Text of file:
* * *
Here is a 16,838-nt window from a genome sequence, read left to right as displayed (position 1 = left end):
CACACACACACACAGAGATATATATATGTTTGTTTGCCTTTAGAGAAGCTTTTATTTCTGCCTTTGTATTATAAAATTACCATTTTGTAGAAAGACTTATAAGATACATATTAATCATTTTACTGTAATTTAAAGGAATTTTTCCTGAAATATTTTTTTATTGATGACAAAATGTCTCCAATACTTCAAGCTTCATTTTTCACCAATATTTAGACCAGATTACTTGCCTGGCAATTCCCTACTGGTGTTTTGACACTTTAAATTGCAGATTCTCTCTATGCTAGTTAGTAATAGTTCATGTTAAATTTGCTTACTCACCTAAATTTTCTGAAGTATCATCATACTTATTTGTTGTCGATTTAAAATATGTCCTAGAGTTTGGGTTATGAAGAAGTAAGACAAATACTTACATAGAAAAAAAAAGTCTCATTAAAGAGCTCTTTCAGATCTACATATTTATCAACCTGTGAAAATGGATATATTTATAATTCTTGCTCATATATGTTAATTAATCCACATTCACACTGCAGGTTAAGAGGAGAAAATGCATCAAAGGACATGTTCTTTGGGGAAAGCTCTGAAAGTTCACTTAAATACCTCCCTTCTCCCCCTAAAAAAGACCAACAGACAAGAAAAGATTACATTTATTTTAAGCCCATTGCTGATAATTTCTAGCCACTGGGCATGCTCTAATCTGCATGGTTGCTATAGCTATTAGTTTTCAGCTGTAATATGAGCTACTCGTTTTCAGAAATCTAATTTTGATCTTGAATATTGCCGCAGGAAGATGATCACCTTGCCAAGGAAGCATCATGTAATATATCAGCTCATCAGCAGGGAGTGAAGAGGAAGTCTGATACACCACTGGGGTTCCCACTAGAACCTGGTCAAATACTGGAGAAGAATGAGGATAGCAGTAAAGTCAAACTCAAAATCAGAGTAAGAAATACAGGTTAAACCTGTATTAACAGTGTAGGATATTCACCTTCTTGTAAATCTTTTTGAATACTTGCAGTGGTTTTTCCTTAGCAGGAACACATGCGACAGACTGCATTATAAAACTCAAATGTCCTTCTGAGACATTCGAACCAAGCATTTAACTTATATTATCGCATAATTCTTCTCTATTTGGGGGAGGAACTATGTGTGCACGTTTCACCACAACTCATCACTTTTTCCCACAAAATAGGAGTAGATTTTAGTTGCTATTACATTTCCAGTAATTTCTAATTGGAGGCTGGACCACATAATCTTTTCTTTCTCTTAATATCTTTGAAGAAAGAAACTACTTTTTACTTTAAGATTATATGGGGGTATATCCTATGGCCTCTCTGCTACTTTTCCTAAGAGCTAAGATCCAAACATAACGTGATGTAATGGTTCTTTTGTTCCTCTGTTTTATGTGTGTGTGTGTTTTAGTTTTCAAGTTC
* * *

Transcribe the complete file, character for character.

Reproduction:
Here is a 16,838-nt window from a genome sequence, read left to right as displayed (position 1 = left end):
CACACACACACACAGAGATATATATATGTTTGTTTGCCTTTAGAGAAGCTTTTATTTCTGCCTTTGTATTATAAAATTACCATTTTGTAGAAAGACTTATAAGATACATATTAATCATTTTACTGTAATTTAAAGGAATTTTTCCTGAAATATTTTTTTATTGATGACAAAATGTCTCCAATACTTCAAGCTTCATTTTTCACCAATATTTAGACCAGATTACTTGCCTGGCAATTCCCTACTGGTGTTTTGACACTTTAAATTGCAGATTCTCTCTATGCTAGTTAGTAATAGTTCATGTTAAATTTGCTTACTCACCTAAATTTTCTGAAGTATCATCATACTTATTTGTTGTCGATTTAAAATATGTCCTAGAGTTTGGGTTATGAAGAAGTAAGACAAATACTTACATAGAAAAAAAAAGTCTCATTAAAGAGCTCTTTCAGATCTACATATTTATCAACCTGTGAAAATGGATATATTTATAATTCTTGCTCATATATGTTAATTAATCCACATTCACACTGCAGGTTAAGAGGAGAAAATGCATCAAAGGACATGTTCTTTGGGGAAAGCTCTGAAAGTTCACTTAAATACCTCCCTTCTCCCCCTAAAAAAGACCAACAGACAAGAAAAGATTACATTTATTTTAAGCCCATTGCTGATAATTTCTAGCCACTGGGCATGCTCTAATCTGCATGGTTGCTATAGCTATTAGTTTTCAGCTGTAATATGAGCTACTCGTTTTCAGAAATCTAATTTTGATCTTGAATATTGCCGCAGGAAGATGATCACCTTGCCAAGGAAGCATCATGTAATATATCAGCTCATCAGCAGGGAGTGAAGAGGAAGTCTGATACACCACTGGGGTTCCCACTAGAACCTGGTCAAATACTGGAGAAGAATGAGGATAGCAGTAAAGTCAAACTCAAAATCAGAGTAAGAAATACAGGTTAAACCTGTATTAACAGTGTAGGATATTCACCTTCTTGTAAATCTTTTTGAATACTTGCAGTGGTTTTTCCTTAGCAGGAACACATGCGACAGACTGCATTATAAAACTCAAATGTCCTTCTGAGACATTCGAACCAAGCATTTAACTTATATTATCGCATAATTCTTCTCTATTTGGGGGAGGAACTATGTGTGCACGTTTCACCACAACTCATCACTTTTTCCCACAAAATAGGAGTAGATTTTAGTTGCTATTACATTTCCAGTAATTTCTAATTGGAGGCTGGACCACATAATCTTTTCTTTCTCTTAATATCTTTGAAGAAAGAAACTACTTTTTACTTTAAGATTATATGGGGGTATATCCTATGGCCTCTCTGCTACTTTTCCTAAGAGCTAAGATCCAAACATAACGTGATGTAATGGTTCTTTTGTTCCTCTGTTTTATGTGTGTGTGTGTTTTAGTTTTCAAGTTC